Wednesday, January 05, 2011

Edward Witten: Knots and quantum theory

Three weeks ago, on December 15th, 2010, Friends of the IAS Princeton invited the undisputed Lord of the Strings, Edward Witten, to give a talk about knots in general and about their relationship to the quantum theory in particular.

It is the discipline of mathematics in which the power of the physical intuition and the power of Witten's brain have been demonstrated most comprehensibly from the mathematicians' viewpoint - and the topic that has largely earned the Fields medal for Witten himself.

Press ► to play. Click here to play or right-click to save the large MP4 file (311 MB) or small MP4 file (167 MB). On December 24th, 2010, your humble correspondent spent a few hours by untangling a knot on a closed circuit of Christmas tree light bulbs. Fortunately, I didn't know about this talk by Witten. If I had seen the talk before the Christmas, I would surely start to compute the knot polynomial. And after dozens of hours, the knot polynomial would turn out to be equal to one, as I was able to experimentally demonstrate within a few hours. This story is an example of a context in which I am a better experimenter than a theorist. ;-) We had recent discussions with Gordon (and maybe others) whether Penrose's popular texts on twistors may be read by undergraduates. Well, in this case, Edward Witten confirms my viewpoint that this stuff - like the Jones polynomials - could be taught to the high school students without losing much. There is a mechanical procedure to evaluate J_K and if it is distinct for two knots, they're inequivalent. In particular, J_K different from one means that the know cannot be untangled. For adult people, however, a quantum definition could be simpler than the mechanical stuff that the high school kids could learn: the Jones polynomial is the expectation value of a Wilson loop evaluated in the fundamental representation for a SU(2) Chern-Simons theory defined on an S^3 (R^3 in which the single point at infinity can be surpassed). How do the kids calculate J_K? For an unknot, a circle, J_K equals one. Then, pick your favorite numbers which can be anything but must be 2,3,5 for you to follow what Witten is going to say :-). If there is a relationship between three knots K,K',K'', then 2J_K+3J_K'+5J_K'' vanishes. This powerful identity is enough to calculate the J's. How do the three related knots K,K',K'' differ? Well, they differ behind a circular shadow that has 4 external lines going from it. The 4 external lines can be connected into pairs in 3 simple ways, corresponding to K,K',K'': X-like connection with the Northeast-Southwest line on the top; two vertical connecting lines; X-like connection with the Northeast-Southwest line on the bottom. As I have mentioned, we postulate:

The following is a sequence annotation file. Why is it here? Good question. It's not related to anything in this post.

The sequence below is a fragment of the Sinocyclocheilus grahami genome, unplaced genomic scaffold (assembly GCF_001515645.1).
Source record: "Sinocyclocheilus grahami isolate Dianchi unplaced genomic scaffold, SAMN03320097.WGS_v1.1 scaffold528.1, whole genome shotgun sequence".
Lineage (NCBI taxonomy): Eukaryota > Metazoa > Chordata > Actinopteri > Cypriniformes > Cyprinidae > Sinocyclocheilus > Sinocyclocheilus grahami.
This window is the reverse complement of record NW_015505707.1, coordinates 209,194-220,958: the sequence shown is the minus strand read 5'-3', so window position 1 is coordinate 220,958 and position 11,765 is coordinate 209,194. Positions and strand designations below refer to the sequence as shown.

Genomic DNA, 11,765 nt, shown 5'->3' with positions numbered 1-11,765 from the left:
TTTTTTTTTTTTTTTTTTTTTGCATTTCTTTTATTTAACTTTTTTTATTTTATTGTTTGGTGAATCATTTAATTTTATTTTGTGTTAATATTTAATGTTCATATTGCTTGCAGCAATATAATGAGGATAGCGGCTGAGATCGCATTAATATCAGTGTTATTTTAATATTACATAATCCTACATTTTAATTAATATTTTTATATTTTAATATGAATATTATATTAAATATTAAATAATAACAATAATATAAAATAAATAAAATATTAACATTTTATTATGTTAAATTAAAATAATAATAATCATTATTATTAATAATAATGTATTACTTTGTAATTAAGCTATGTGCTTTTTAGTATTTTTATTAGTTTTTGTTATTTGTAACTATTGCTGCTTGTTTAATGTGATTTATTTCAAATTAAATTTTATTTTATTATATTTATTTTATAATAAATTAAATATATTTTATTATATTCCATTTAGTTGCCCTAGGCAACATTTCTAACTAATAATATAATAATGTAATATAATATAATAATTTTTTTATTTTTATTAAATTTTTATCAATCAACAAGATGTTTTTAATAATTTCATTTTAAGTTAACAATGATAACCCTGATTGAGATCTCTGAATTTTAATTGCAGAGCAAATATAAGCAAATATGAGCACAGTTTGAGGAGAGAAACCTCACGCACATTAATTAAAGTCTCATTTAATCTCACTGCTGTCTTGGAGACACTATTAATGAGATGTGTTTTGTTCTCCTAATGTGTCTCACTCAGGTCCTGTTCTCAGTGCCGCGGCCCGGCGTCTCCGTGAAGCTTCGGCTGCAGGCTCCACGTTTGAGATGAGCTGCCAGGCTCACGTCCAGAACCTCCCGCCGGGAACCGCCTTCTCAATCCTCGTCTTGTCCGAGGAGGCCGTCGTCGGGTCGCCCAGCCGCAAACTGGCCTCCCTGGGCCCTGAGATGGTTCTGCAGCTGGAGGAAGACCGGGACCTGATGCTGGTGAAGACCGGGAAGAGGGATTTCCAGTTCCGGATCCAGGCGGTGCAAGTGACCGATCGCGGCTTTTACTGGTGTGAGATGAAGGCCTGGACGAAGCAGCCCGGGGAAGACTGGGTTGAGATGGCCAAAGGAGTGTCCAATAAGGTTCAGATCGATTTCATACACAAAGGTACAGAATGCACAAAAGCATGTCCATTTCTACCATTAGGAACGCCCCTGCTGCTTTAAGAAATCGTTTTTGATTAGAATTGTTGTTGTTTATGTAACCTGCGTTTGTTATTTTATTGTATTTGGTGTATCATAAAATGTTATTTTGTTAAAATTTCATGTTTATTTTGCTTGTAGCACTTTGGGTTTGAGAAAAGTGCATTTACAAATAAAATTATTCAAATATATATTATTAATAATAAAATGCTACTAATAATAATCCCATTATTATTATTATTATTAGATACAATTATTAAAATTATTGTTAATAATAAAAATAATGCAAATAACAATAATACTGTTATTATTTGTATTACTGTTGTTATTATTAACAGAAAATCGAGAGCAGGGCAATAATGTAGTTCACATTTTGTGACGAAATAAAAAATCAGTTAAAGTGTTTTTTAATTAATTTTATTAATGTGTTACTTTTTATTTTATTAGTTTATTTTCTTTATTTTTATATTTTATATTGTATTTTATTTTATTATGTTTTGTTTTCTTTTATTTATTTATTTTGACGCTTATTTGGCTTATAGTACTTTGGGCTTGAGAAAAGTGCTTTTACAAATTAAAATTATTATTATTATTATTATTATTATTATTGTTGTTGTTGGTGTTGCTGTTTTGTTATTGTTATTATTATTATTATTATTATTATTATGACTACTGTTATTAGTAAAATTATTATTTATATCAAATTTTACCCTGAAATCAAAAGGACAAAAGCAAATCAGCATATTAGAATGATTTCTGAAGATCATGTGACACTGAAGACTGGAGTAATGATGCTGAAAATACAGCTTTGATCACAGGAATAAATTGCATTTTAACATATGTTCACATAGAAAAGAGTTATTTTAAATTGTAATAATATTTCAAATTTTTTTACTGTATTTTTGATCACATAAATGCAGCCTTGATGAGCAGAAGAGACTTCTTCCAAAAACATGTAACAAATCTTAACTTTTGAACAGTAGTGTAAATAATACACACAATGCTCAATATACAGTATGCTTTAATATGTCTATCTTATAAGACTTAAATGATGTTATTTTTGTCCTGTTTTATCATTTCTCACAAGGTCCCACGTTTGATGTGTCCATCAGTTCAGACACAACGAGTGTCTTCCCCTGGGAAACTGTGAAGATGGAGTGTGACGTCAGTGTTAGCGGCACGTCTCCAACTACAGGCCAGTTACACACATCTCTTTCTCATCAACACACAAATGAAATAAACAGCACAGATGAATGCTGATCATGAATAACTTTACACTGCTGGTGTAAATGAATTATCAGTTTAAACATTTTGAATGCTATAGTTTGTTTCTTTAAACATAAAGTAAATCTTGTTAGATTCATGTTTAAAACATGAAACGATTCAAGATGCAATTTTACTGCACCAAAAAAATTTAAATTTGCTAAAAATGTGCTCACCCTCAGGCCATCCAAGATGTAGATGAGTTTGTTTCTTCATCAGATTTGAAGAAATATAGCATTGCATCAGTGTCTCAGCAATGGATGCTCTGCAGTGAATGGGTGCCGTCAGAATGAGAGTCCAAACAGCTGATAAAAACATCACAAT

2JK + 3JK' + 5JK'' = 0.
It's rather easy to show that this rule is enough to calculate J; it's harder to prove that there can't be any contradiction - the worry is that one may calculate J in many ways which could contradict each other. Jones proved in the 1980s that there's no contradiction. Why it's so conceptually? Well, because you may calculate J_K from physics of Chern-Simons theory - which makes it clear that it doesn't depend on how you draw the knot. The polynomial is invariant under deformations. Khovanov homology is similar to the polynomial but it is tougher, so you need a very smart high school student. Witten eventually got to his more recent research, namely a clarification of a paper by Gukov, Schwarz, and Vafa. His thinking brought him to his recent paper about geometrizing of quantum mechanics (TRF). Again, the most important and natural insights about these objects can be obtained in quantum field theory and string theory. In the question period, the first question was from a friend who hates maths and who asked what it is good for. (The individual may still be a friend of the IAS buildings, one who plans to transform them into brothels.) Witten said that quantum computers could find the knot polynomials to fight decoherence - in quantum Hall systems. Topological insulators are another example close even to the Khovanov homology. Not sure whether it's applied enough for the "friend". :-) The second question was about the relevance of the polynomials for tangles in biology; Witten hasn't heard of it. The third question was where have the monopoles gone; Witten said that Alan Guth overdid his job and in trying to protect the mankind from too many monopoles from the inflation, he threw the baby out with the bath water and diluted them exponentially so not even Sheldon Cooper could discover them. ;-) However, Witten has only worked on theories that are inconsistent with the absence of monopoles, as he puts it. The fourth question is how Witten chooses his problems; it's the hardest job, Witten says. He looks in the sweet spot - not too easy, not too hard. Semi-jokingly, he says that it turns out that he does nothing most of the time as a result. The fifth question led Witten to explain that the knots are his passion. Another question made him mention some work by Gaiotto and others that is seemingly so remote from the knots that he couldn't say anything useful. The seventh question led Witten to describe a paper by Albert Schwartz that only has a few citations and Witten claims to be the only person aside from the author who paid attention to the work. That's quite wrong! ;-) I did, too, and in fact, I checked that Nima had a copy of one of the papers a few days ago (I was rechecking that I made Nima pay attention as well). In 1998, I spent quite some time with fun discussions with Albert Schwartz at Rutgers. One more question was about some invariants that are not appropriate for that audience - and for TRF, either. ;-) So Witten chose to be silent and so will I. One more question made Witten praise string theory that has made many insights possible. String theory is on the right track but more accurate answers may be obtained by younger physicists only. Two more questions shared a unified simple answer: "All theories have their critics." To get an idea about the intelligence of these particular critics, the newest question that the critics of string theory discuss on their most well-known blog is whether Edward Witten is an extraterrestrial alien sent from Mars (and what about your humble correspondent?). The critic-in-chief is somewhat skeptical but he believes that he, the critic, was sent by the people from Venus. Via Clifford Johnson